Google+ Communities for Business
Google has implemented a new feature for the Google+ social network experience. Not unlike Facebook Groups or LinkedIn groups, the new Google+ Communities allow Google+ users to gather together and discuss a specific topic. It is the further evolution of the old discussion forums and bulletin boards (BBS). By integrating discussion forum capability into existing social networks, users are more apt to spend more time on a particular network.
From that perspective, it's a brilliant move by Google, and one wonders, frankly, what took them so long. All of the major social networks have expressed an understanding of the fact that in order to increase ad revenue, they must find new ways to increase time spent on site by their user base. LinkedIn, for instance, recently implemented the ability to endorse other users, resulting in more minutes spent on the site mindlessly clicking endorsement suggestions.
Motives aside, Google+ Communities could be quite valuable for small business owners looking for new ways to engage customers online.
Small business owners who realize the value of digital networking should be encouraged to join or create communities that discuss topics related to their business. An aquarium specialist, for instance, might create a group to foster discussions on exotic African Cichlids. The immediate goal is to help and educate people on that topic, and like other forms of content marketing, present yourself as an expert in your field for future potential sales.
You can access Google+ Communities by clicking on the "Communities" icon in the left sidebar while in Google+. If you would like to create your own community, just click the red "Create a Community" button.
Once you start your new community, you will be asked whether you want the community to be public or private. If your new community is going to be used for marketing purposes then you'll want to make it public. However, the option of making a community private definitely lends itself to a variety of business uses. Businesses might create communities for clients or groups of clients and leverage Hangouts and Google Docs to communicate and share.
Once you've chosen permission requirements, you'll decide what to call your group and complete additional profile information. You'll enter standard information like a log, About and tagline. It's recommended that you create a set of guidelines for the group and put them into the About page as well. You'll then select a discussion group category.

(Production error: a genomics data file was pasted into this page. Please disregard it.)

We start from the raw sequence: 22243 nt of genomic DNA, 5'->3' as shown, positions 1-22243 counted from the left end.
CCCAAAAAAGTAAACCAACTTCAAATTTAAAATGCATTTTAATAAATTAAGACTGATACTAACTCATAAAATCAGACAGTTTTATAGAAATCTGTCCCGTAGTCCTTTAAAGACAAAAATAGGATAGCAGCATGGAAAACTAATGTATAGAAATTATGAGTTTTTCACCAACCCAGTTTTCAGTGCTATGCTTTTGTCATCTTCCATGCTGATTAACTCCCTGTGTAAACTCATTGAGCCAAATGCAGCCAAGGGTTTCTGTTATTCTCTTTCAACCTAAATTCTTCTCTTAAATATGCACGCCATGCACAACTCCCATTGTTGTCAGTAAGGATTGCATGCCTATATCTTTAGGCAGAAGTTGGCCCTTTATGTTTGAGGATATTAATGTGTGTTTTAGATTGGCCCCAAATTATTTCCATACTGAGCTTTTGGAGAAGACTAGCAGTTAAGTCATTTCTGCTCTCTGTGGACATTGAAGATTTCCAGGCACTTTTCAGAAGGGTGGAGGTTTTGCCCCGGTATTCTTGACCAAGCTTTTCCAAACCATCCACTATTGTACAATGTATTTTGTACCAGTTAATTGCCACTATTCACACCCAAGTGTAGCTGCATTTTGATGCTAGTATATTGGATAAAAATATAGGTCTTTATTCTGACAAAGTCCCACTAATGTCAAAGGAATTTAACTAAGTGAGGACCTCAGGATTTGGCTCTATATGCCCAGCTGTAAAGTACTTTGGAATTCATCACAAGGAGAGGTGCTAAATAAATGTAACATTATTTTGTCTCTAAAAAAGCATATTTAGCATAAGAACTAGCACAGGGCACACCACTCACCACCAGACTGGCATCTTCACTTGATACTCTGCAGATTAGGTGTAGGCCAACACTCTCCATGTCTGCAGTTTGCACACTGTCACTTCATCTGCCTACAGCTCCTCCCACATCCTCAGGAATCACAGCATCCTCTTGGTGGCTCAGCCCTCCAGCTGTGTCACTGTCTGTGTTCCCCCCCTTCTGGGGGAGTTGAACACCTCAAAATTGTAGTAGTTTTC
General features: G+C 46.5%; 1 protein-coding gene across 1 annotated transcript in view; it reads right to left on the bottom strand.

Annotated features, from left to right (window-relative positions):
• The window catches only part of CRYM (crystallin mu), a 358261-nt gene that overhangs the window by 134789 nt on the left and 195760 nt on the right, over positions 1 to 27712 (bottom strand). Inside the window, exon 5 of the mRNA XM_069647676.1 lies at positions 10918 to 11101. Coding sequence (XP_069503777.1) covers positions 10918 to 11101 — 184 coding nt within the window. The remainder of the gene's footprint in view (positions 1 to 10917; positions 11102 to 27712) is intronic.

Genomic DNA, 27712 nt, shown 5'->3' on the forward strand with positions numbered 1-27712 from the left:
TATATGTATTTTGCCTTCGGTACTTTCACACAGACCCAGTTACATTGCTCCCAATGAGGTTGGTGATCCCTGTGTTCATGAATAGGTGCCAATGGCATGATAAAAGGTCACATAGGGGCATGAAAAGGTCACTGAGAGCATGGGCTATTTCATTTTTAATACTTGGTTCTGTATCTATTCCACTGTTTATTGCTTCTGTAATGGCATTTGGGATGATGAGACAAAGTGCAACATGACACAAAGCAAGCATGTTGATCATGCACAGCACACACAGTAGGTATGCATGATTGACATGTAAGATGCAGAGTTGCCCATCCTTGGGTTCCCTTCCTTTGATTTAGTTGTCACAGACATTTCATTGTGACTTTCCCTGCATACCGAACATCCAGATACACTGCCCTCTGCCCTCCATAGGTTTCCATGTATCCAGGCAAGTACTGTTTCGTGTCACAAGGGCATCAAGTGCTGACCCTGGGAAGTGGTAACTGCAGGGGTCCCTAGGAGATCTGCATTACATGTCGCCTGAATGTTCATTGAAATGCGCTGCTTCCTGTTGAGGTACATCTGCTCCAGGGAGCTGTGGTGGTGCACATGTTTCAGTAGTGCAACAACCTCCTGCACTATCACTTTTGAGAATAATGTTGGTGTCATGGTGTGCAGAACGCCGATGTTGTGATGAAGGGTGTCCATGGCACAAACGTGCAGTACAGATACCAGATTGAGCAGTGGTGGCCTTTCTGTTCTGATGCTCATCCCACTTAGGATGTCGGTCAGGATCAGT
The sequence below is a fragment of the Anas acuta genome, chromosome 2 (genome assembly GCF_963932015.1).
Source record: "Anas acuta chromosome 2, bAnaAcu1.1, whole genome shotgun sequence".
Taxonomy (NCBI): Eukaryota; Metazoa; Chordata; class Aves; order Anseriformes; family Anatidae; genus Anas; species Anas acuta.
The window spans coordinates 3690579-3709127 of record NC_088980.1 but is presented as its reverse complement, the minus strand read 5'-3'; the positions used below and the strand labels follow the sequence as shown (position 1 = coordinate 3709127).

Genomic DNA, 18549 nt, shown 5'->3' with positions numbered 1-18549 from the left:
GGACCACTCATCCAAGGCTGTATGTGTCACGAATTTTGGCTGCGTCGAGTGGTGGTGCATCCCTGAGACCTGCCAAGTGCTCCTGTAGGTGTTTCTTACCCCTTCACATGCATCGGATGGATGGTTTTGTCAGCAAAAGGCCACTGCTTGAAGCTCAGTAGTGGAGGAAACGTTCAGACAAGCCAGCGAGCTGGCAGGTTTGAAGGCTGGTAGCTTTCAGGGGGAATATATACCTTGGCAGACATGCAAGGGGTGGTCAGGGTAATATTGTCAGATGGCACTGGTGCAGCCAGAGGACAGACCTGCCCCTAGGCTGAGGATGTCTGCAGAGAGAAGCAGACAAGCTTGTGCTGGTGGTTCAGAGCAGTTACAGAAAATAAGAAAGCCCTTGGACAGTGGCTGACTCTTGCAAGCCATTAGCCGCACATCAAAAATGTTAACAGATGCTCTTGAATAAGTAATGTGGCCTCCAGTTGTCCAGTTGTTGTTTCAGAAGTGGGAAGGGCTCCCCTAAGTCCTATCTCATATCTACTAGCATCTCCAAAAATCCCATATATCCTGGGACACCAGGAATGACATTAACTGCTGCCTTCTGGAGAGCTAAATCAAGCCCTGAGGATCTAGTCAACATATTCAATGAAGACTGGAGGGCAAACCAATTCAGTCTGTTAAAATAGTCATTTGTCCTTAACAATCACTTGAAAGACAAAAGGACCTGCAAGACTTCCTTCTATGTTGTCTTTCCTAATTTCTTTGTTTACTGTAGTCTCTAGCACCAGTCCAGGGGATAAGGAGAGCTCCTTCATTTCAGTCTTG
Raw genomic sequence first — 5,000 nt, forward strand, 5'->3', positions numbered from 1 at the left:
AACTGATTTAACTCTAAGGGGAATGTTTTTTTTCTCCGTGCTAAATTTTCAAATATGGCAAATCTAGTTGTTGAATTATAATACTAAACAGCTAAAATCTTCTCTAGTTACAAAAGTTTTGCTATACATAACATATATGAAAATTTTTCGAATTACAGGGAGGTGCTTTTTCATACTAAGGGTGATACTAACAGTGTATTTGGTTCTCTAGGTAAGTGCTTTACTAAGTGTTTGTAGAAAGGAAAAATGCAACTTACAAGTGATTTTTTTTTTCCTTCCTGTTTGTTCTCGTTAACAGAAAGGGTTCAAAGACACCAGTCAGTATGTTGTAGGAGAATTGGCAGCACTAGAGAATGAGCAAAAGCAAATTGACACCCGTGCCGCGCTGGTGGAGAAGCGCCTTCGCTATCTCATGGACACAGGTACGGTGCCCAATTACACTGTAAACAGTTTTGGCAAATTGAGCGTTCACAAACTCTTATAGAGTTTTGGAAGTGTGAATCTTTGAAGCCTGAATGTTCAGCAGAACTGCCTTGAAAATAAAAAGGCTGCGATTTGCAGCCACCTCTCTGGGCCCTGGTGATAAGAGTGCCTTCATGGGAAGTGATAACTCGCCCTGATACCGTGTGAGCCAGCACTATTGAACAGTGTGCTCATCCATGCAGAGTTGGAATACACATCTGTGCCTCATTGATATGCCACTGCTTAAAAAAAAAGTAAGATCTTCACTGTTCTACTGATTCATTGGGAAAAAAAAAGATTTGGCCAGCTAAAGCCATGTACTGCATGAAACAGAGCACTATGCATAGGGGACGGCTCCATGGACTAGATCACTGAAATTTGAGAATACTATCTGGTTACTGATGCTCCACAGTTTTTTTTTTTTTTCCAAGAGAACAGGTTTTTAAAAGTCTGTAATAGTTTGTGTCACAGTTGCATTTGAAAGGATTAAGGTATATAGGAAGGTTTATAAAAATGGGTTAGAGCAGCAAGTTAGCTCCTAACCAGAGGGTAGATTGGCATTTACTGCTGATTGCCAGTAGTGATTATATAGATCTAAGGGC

After you save the new group, you can start inviting people from your Google Contacts. You can also enter email addresses, or send invites to entire circles!
Congratulations! You've just created your first community! Be prepared to post and respond to topics, and to foster RELATIONSHIPS through your community. Groups and communities are not effective places to spam ads, and that goes for other communities you might join as well.
If you go back to the Communities icon, you'll see the communities you've created, as well as some others that are recommended for you. There's a search box you can use to look for other communities and topics that interest you and may be of interest to your potential clients.
Do you think Google+ Communities can add value to your internet marketing campaign? Do you have any other ideas on how you might use this new feature?
By Mike Allton, Content Marketing Practitioner
Mike is a Content Marketing Practitioner, Blogger and Author in St. Louis, and the Chief Marketing Officer at SiteSell. He has been working with websites and the Internet since the early '90's, and is active on all of the major social networks. Mike teaches a holistic approach to content marketing that leverages blog content, social media and SEO to drive traffic, generate leads, and convert those leads into sales.
Mike is the author of, "The Unofficial Book On HootSuite: The #1 Tool for Social Media Management", "The Ultimate Guide to the Perfect LinkedIn Profile.", and "Blog Promotionology, The Art & Science of Blog Promotion."Follow @Mike_Allton